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Found 6 results

  1. To sign go to Migration changes and visa capping Preamble- Migration changes and visa capping Migration Amendment (Visa Capping) Bill 2010 Visa capping retrospectively a crime against humanity View where signers are geographically clustered via Google Maps Note: This legislation is about to be approved. Please sign and forward this to your friends all over the world. (You will have no repercussions by signing this even if you are temporary residents) If the minister were to cap and terminate the applications then applicants may only have 28 days to wind up their affairs and leave. Some of these applicants would have been in Australia for years and waiting for a decision after lodging valid applications for PR. They may have found good jobs and well settled in Australia. Some may have married and have children, purchased property etc; Visa capping retrospectively a crime against humanity (Visa capping retrospectively a crime against humanity - DLegal - Australian Solicitors and Migration Lawyers)
  2. just listening to home and hosed on triplej and there's just something about aussies singing
  3. kernow43

    Voice of Boxing dead

    Harry Carpenter, voice of boxing, RIP Harry Carpenter, voice of boxing, RIP – Telegraph Blogs He certainly brings back memories.:sad:
  4. Guest

    Voice and data cabling

    Hi, I'm finding it difficult to find much about my profession. For over 10 years i have installed voice and data cabling networks including cat5e, cat6, telephony and fibre optic cables. For over a year now I have managed projects rather than installing them and would do either. Can anyone help me about job prospects and salaries of this in WA. Visa isn't a problem as my wife is a nurse with family living in WA already. Thanks, Lee:huh:
  5. Hi, I'm finding it difficult to find much about my profession. For over 10 years i have installed voice and data cabling networks including cat5e, cat6, telephony and fibre optic cables. For over a year now I have managed projects rather than installing them and would do either. Can anyone help me about job prospects and salaries of this in WA. Visa isn't a problem as my wife is a nurse with family living in WA already. Thanks, Lee:huh:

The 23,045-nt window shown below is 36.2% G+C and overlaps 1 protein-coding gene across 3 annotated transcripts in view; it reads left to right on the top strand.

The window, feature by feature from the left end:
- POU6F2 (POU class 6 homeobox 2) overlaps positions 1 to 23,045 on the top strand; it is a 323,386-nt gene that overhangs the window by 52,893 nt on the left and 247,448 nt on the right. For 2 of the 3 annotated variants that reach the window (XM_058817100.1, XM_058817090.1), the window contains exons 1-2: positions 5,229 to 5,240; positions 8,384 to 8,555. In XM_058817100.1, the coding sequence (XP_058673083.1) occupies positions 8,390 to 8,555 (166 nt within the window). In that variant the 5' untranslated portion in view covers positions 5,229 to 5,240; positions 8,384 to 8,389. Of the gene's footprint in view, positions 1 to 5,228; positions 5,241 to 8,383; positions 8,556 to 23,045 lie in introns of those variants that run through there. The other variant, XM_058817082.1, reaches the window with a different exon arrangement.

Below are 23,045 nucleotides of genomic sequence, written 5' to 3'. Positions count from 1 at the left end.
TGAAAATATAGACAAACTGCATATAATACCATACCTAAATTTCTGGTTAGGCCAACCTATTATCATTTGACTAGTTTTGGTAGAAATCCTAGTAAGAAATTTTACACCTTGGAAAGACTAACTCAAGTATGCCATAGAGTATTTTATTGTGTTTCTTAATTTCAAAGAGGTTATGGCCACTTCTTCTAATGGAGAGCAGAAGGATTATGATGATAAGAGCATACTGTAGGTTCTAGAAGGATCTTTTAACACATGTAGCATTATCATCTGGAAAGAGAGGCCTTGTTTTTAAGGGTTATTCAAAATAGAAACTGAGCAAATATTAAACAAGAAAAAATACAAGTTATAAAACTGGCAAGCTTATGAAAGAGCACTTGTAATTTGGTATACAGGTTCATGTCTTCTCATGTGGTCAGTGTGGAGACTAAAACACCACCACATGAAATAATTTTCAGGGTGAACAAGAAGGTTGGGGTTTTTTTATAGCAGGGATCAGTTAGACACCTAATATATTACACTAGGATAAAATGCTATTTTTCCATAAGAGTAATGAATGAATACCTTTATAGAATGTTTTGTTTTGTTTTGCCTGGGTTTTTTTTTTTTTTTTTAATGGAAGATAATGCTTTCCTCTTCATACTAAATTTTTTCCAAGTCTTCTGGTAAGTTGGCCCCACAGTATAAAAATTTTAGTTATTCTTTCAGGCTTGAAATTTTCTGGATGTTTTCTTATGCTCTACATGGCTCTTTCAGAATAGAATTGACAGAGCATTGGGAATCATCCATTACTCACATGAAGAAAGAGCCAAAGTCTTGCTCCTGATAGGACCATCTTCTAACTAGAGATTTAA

6. RENEGADE GRAEME’S LOUD VOICE Graeme Campbell’s rough Voice from the West, resonant, aggressive and bearing no trace of its gentle Oxford origins, is set to boom loudly over the Australian election hustings. It is sure to embarrass the Government, igniting old racist feelings and disrupting any thought John Howard might have for a smooth operation of gun control. Independent Campbell, self-styled ‘ten pound Pom’, ex-rouseabout and camel-trapper was elected as an independent after being dis-endorsed as Australian Labor Party member for the sprawling Federal seat of Kalgoorlie, which he held for the past 15 years. Campbell was dumped for his outspoken views on multiculturalism and his call for a migration cut, particularly for non-Europeans. Now as an Independent for the seat the size of Western Europe he is ready to launch his ‘Australia First’ party that hopes to grab the balance of power in the Senate. His former leader, ex-Prime Minister Keating, was deeply insulted by Campbell when he said the "greatest contribution the Prime Minister could make to Australia would be to have a State funeral." The last straw for the take-no-prisoners Campbell came when he addressed a meeting of Australians Against Further Immigration pouring scorn on the "Asianisation of Australia". The party machine’s tolerance of the stirrer and wrecker from the West finally snapped. It removed its endorsement for the 57-year-old maverick, who had said the Labor Government could not win the coming election anyway. Graeme Campbell talks with nostalgia about his life in Australia after landing in Adelaide aged 11.... ‘When I left agricultural college I was offered two alternatives: go to the Australian Broadcasting Commission as a cadet journalist or to go on to a dairy farm. Having some integrity, I took the dairy farm. ‘My ambition had always been to run a cattle station, and in 1960, my brother, Roderick, came out from England and we were allocated and opened up a 1,000 square miles on the Nullarbor; we didn’t have to buy the land.’ Then, just after Graeme 21, and Roderick, 18, took up the lease, nickel was discovered and farm laborers were offered twice the wages they were getting to go and work in the mines. ‘So we opened up the Nullarbor using criminals, alcoholics and Pommies,’ remembers Campbell, who stayed on the station for 13 years. ‘A lot of young Pommies had come out looking for adventure, not necessarily big money, and they did a hell of a good job.’ Graeme Campbell got on with Aussies. ‘In those days Poms were a bit of a rarity and I copped a lot of stuff like not washing and keeping coal in the bath. They called me a Pommy bastard, but there was no malice in it. It was a term of endearment.’ Not afraid to work, he got an early job with an eccentric bachelor Briton who had a dairy farm and had built himself a magnificent new house, preferring to live in a shed next to it. Campbell occupied the house by himself for 11 months - "a record, I found out. Nobody else had worked for the irascible old b----- for that long." That career ended, he found employment with an Adelaide pet shop specialising in exporting wild animals to zoos. ‘The animal-catcher had killed himself and I took over. I caught kangaroos, birds, ostriches and camels - some of them were used in the movie ‘Lawrence of Arabia’. Sometimes we used 4WD trucks, but mainly spotlights and dogs. If you didn’t get to the animal within 30 seconds the dogs made it too late.’ Campbell says he was 12 years old when he decided on politics for a career, but "a few things got in the way". ‘I chose the Labor Party because it had more ideas than the Liberal Party; it was more often right.’ He used to fly himself about the huge emptiness of Western Australia in the early days, but found a slow light aircraft inefficient. As Member for Kalgoorlie, he takes commercial flights the length of Western Europe reaching the furthermost outpost of his huge rural and mining electorate by lunch-time and home for dinner. Driving such distances is not an option. When his 15 years’ support by Labor came to an end, he said he would always be worried about the "tribalisation" of Australia evolving under present immigration policies. ‘Canberra has migrants from every part of the world and most of them have national clubs; not the British for some reason. They tend to integrate.’ He urges an across-the-board cut in immigration. His dislikes? "Greens, ethnics and Aboriginal lobbyists."